#extract control custom field names

(?<=<Control.*? FieldName=")(?!System|Microsoft)[^"]+

I often like to extract out of the WITD the FieldNames for the form control entries. I do this to bump up against the refnames of the fields extracted in the prior regex examples so that I can see if any custom fields are declared but not surfaced onto the form. I do this because if I find such fields it means that most likely either the field is used for integration or some backend process or that the field is not valid. In this case it’s fairly straight forward. I have a regex with a lookbehind (?<=. The lookbehind will occur when it finds a “ preceded by some text which cannot have the words System or Microsoft in them (Microsoft123 or System123 would qualify). If that criteria is found then it starts the lookbehind using FieldName and Control and an < among other potential characters in the string.

#extract control custom field labels

(?<=<Control.*?FieldName.*?Label=")(?<!FieldName="(?:System|Microsoft).+?)[^"]+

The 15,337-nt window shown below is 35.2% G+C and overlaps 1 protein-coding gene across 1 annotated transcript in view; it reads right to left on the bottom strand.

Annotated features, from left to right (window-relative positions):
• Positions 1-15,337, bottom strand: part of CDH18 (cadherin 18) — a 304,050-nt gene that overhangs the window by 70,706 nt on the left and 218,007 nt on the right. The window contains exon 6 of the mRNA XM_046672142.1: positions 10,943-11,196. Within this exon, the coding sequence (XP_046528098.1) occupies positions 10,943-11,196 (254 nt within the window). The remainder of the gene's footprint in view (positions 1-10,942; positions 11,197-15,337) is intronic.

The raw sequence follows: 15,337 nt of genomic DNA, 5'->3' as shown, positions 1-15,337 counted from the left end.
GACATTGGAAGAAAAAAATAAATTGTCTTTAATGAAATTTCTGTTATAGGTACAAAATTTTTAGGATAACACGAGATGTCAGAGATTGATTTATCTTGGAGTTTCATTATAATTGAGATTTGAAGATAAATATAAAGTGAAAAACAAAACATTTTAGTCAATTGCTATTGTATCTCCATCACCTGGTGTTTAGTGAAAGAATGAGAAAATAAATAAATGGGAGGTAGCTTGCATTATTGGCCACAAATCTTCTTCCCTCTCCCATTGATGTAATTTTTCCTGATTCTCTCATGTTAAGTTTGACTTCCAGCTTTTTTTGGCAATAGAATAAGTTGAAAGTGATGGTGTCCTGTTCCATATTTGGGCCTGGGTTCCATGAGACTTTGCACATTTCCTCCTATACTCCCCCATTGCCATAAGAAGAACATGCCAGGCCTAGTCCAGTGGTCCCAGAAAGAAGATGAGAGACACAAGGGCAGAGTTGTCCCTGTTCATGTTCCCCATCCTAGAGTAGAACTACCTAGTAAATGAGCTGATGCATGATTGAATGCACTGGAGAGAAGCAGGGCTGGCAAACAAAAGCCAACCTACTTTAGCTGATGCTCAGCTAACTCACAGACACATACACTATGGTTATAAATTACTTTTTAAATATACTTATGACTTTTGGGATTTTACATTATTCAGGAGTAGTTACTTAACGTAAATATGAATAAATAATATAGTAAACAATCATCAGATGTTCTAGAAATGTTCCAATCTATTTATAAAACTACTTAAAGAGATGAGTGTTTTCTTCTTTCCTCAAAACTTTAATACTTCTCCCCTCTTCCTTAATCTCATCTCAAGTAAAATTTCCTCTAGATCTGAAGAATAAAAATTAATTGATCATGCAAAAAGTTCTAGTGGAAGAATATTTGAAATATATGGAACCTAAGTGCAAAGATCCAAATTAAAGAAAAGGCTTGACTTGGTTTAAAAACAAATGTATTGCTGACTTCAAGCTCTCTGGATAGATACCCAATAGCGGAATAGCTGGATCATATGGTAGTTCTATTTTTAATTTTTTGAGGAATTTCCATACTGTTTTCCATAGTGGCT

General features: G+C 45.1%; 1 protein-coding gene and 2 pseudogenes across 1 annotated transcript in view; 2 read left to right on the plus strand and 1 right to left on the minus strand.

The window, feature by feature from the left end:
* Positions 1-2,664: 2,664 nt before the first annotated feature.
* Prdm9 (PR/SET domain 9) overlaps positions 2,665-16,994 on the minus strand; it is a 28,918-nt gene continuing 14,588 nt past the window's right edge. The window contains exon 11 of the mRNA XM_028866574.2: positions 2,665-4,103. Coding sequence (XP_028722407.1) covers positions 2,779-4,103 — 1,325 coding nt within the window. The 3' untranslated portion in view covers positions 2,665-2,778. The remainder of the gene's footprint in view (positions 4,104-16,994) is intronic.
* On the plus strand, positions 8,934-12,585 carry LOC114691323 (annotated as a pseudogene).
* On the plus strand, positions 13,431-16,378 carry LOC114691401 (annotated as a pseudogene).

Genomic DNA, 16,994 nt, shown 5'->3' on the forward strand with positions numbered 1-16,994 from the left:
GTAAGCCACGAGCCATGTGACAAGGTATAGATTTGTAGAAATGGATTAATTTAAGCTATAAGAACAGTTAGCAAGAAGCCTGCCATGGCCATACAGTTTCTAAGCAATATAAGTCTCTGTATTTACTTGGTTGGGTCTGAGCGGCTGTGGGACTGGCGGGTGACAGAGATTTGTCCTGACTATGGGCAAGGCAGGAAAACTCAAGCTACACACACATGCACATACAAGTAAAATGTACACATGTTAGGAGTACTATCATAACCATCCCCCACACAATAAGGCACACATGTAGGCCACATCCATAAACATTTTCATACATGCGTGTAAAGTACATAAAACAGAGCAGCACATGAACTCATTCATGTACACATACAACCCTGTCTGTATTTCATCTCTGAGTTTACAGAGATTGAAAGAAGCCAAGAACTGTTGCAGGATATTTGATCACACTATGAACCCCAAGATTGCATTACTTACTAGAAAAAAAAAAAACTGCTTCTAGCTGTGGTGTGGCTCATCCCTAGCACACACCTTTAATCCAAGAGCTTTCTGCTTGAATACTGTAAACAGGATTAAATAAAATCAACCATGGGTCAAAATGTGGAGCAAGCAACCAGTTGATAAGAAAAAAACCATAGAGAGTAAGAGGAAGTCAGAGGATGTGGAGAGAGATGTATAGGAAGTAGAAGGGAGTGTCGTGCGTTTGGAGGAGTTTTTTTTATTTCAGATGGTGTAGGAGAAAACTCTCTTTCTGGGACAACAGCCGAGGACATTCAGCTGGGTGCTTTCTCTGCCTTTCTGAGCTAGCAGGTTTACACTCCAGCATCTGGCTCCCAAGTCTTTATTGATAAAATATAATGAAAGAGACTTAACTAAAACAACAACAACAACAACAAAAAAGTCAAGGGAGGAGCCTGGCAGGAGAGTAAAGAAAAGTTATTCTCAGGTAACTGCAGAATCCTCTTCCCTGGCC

I often like to pull the custom field label used on the control as that name is often more informative to the meaning of the field than the fields name or refname. The regex shown just prior to this paragraph allows for the label to be extracted. The result order and result row count should match with the output from the regex to extract the control custom field names. In this instance the regex uses two lookbehind groups. One lookbehind is the normal positive lookbehind that is a success on a match while the other is a negative lookbehind that is a success when there is no match. In this case the negative lookbehind (?<! is trying to match to FieldName=”System or FieldName=”Microsoft plus some additional characters. If it matches it fails the lookbehind which is what allows the regex to only extract the labels for custom fields. The positive lookbehind (?<= is defining the expression that should be matched for a success by the lookbehind which when found just prior to some text followed by a “ will yield a result of the desired text not including the “ [^”]+